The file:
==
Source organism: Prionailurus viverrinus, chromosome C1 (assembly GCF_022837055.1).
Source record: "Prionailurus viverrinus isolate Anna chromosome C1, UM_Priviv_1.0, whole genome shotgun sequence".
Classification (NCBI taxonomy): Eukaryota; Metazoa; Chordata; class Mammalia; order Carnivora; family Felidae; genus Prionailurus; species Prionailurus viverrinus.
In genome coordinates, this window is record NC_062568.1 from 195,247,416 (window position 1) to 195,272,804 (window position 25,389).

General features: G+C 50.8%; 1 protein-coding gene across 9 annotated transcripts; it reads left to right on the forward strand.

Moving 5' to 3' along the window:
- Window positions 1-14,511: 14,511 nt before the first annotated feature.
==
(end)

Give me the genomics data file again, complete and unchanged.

Source organism: Prionailurus viverrinus, chromosome C1 (assembly GCF_022837055.1).
Source record: "Prionailurus viverrinus isolate Anna chromosome C1, UM_Priviv_1.0, whole genome shotgun sequence".
Classification (NCBI taxonomy): Eukaryota; Metazoa; Chordata; class Mammalia; order Carnivora; family Felidae; genus Prionailurus; species Prionailurus viverrinus.
In genome coordinates, this window is record NC_062568.1 from 195,247,416 (window position 1) to 195,272,804 (window position 25,389).

General features: G+C 50.8%; 1 protein-coding gene across 9 annotated transcripts; it reads left to right on the forward strand.

Moving 5' to 3' along the window:
- Window positions 1-14,511: 14,511 nt before the first annotated feature.